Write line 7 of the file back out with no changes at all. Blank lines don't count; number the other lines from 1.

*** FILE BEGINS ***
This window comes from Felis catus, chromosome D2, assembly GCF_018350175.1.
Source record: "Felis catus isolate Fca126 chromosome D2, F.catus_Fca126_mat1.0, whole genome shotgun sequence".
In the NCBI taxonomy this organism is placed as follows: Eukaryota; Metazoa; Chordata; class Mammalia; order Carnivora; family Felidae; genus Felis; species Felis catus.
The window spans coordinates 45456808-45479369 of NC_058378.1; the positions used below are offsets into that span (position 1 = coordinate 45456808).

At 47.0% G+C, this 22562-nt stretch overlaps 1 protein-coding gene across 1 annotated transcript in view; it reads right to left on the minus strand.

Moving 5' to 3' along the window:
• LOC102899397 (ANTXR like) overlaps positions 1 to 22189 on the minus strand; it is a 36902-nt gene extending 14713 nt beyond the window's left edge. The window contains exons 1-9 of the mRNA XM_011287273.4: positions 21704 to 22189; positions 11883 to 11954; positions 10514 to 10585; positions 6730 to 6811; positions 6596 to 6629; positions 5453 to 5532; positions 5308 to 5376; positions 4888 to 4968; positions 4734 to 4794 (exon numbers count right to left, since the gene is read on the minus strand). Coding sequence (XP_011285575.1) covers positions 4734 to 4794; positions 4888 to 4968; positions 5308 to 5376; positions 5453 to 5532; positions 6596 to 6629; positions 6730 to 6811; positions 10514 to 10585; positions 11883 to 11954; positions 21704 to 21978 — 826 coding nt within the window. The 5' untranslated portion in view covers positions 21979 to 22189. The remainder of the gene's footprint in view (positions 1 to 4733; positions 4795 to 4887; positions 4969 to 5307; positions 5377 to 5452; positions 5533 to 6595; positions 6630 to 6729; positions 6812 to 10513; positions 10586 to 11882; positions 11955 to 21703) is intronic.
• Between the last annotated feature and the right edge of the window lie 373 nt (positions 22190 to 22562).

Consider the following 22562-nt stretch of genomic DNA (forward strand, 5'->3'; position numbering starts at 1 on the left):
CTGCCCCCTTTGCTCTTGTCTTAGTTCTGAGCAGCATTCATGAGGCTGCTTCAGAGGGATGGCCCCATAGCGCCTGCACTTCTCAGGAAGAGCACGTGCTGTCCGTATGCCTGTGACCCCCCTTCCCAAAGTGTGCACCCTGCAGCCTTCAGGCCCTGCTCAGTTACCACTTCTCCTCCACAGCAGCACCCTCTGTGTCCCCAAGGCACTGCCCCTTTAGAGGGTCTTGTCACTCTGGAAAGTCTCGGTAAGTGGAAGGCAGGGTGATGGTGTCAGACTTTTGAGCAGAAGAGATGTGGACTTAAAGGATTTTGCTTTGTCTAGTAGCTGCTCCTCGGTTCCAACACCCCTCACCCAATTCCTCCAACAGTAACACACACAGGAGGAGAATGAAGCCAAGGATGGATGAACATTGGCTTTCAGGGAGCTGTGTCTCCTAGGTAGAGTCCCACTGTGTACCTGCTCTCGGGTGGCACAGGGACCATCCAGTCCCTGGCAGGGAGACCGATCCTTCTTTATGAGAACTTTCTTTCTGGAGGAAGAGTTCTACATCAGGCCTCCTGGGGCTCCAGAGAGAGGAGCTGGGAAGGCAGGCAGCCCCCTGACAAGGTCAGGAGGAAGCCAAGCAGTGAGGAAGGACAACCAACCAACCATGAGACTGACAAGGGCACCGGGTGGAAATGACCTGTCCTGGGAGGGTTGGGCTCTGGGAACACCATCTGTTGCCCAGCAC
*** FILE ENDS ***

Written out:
• LOC102899397 (ANTXR like) overlaps positions 1 to 22189 on the minus strand; it is a 36902-nt gene extending 14713 nt beyond the window's left edge. The window contains exons 1-9 of the mRNA XM_011287273.4: positions 21704 to 22189; positions 11883 to 11954; positions 10514 to 10585; positions 6730 to 6811; positions 6596 to 6629; positions 5453 to 5532; positions 5308 to 5376; positions 4888 to 4968; positions 4734 to 4794 (exon numbers count right to left, since the gene is read on the minus strand). Coding sequence (XP_011285575.1) covers positions 4734 to 4794; positions 4888 to 4968; positions 5308 to 5376; positions 5453 to 5532; positions 6596 to 6629; positions 6730 to 6811; positions 10514 to 10585; positions 11883 to 11954; positions 21704 to 21978 — 826 coding nt within the window. The 5' untranslated portion in view covers positions 21979 to 22189. The remainder of the gene's footprint in view (positions 1 to 4733; positions 4795 to 4887; positions 4969 to 5307; positions 5377 to 5452; positions 5533 to 6595; positions 6630 to 6729; positions 6812 to 10513; positions 10586 to 11882; positions 11955 to 21703) is intronic.